Alaska: A Ride Under the Midnight Sun
The sign is in bold black letters, and reads: "Stop. Authorized vehicles only." So we stop. We are in an Indian reservation called Mentasta Lake. Riding on the Alaska Highway from the Canadian border, we were heading southwest from the town of Tok on Hwy 1 until we came across this turn-off onto a lonesome, narrow, side road. Promising! It's 10 p.m., and still early enough by Alaskan standards to find a place to pitch our tent. The phenomenon of the midnight sun makes one day seem to last forever, a nice change from the hectic world we left behind. Up here, in the great north, we have not yet come across anyone complaining about not having enough time. It's the beginning of July and the sun never really sets. An abundance of light and sun does the weirdest things to your inner clock. Last night, we found ourselves wide-awake at three in the morning and craving a hearty breakfast of bacon and eggs.
An Indian woman steps out of the door of one of the low wooden houses. She seems a little surprised to see the two strangers on iron horses, but noticing our confusion now that we have to rethink where to pitch our tent, she greets us with a wide grin. Smiling always helps to break the ice. We take our chances and ask her if she knows of a place to camp for tonight. "Oh, there's a beautiful spot down by the lake. It's only ten minutes from here," she says, pointing towards the narrow gravel road lined with bushes behind the sign. "Watch out for bears. It's the salmon run. And if someone should ask you, say that the village elder allowed it." We thank her. Nodding a goodbye, she disappears into her home. Although we take her warning seriously, there are bears all over North America. Why of all the places in which we have camped should they frighten us here?
One mile through light forest takes us to a crystal clear river that empties out into a lake shimmering in the low evening sun. Thousands of blazing red Sockeye salmon crowd the waters. What a grand sight! No guidebook, only fate could have led us here!
We quickly pitch our tent on a knoll by the river, on the theory that if a bear should decide to visit us after all, at least we would not be blocking his direct route to the water. This proves to be a wise decision. Ramona wakes up at 2 a.m. when she hears a loud splash in the water that's different from the noises of the jumping salmon. What would that be? Usually, bears approach soundlessly, an incredible act for such a heavy animal - grizzlies can reach a weight of 880 pounds and a shoulder height of 5 feet. As quietly as possible, Ramona tiptoes halfway across the wooden bridge, the continuation of the dirt road we had come in on, to check out the sound. Unbelievably, a soaking-wet grizzly emerges less than 20 yards away. He briefly looks at her, where she stands stock-still on the bridge, and walks back into the woods. Peacefully sleeping in the tent, I had not the slightest idea about what was going on outside until she awakens me. Under our breath, we discuss what to do. Our provisions are all safely stored in the Touratech aluminum panniers on the motorbikes. As far as guns go - well, we carry a Swiss pocketknife. No bear spray either. Under these circumstances, we decide not to go back to sleep. Paying respect to the grizzly and his territory by moving our tent seems to be the wise decision, and we ride away.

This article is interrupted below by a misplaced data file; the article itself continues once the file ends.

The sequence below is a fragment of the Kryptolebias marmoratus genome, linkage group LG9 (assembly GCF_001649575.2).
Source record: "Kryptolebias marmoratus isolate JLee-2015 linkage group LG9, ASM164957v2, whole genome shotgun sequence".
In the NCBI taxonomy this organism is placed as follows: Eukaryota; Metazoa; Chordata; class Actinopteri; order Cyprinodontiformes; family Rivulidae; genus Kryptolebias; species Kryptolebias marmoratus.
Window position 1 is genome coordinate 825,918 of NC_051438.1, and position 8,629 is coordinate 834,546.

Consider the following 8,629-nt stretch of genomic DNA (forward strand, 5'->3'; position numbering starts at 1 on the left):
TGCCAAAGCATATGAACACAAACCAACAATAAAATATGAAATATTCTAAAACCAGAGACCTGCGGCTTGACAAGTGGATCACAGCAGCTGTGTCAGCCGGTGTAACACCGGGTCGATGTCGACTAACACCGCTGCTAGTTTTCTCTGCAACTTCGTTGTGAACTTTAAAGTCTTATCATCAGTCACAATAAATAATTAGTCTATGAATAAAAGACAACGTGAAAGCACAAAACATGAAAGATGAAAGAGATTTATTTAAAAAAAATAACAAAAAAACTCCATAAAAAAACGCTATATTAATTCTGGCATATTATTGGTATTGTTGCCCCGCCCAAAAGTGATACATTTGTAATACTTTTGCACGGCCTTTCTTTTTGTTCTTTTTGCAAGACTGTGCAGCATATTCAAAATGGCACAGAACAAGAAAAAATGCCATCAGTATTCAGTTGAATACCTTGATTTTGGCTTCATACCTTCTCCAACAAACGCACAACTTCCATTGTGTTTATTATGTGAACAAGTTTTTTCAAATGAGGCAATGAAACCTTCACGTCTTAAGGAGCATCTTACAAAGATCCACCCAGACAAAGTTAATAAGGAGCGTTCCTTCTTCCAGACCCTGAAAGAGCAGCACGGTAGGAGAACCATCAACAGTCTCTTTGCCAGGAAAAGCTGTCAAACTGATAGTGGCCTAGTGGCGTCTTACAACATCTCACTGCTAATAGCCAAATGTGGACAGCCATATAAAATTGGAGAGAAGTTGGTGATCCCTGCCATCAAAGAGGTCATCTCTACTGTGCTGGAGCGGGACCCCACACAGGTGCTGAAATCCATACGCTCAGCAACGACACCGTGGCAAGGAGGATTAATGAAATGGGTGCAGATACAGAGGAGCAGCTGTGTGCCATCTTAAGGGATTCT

A few hours later, we follow the scenic Glenn Highway along the glaciers of the Chugach Mountains to Anchorage - a typical city, except that you can go salmon fishing in the middle of town. Many a clerk on a lunch break joins the fishermen at the mouth of a small river to catch dinner.
From Anchorage, we ride north to the next highlight of our trip: Denali, as the Native Americans call it. According to our map, North America's highest peak should be right in front of our noses. But we don't see a thing. A thick layer of clouds hides the mountain, as it does 255 days out of the year, according to information signs. So we decide to wait, giving our KTMs a rest, and camp near the town of Talkeetna.
It turns out to be well worth it! The next morning, Denali appears under a cloudless sky, we would like to believe only for us. Later, when we ride by it on the Parks Highway, the distance of 40 miles seems like only a stone's throw away. No wonder, as this is the highest freestanding peak in the world, rising some 20,000 feet above its surroundings, which are close to sea level. Compared to Mount Everest, the world's tallest peak at 29,029 feet, Denali rises 5,000 feet higher than Everest does above its surrounding highlands in Tibet. Mesmerized by the view of Denali, we spontaneously decide to set up camp by a clear river in the foothills and watch the spectacle that is the sun setting over the mountain.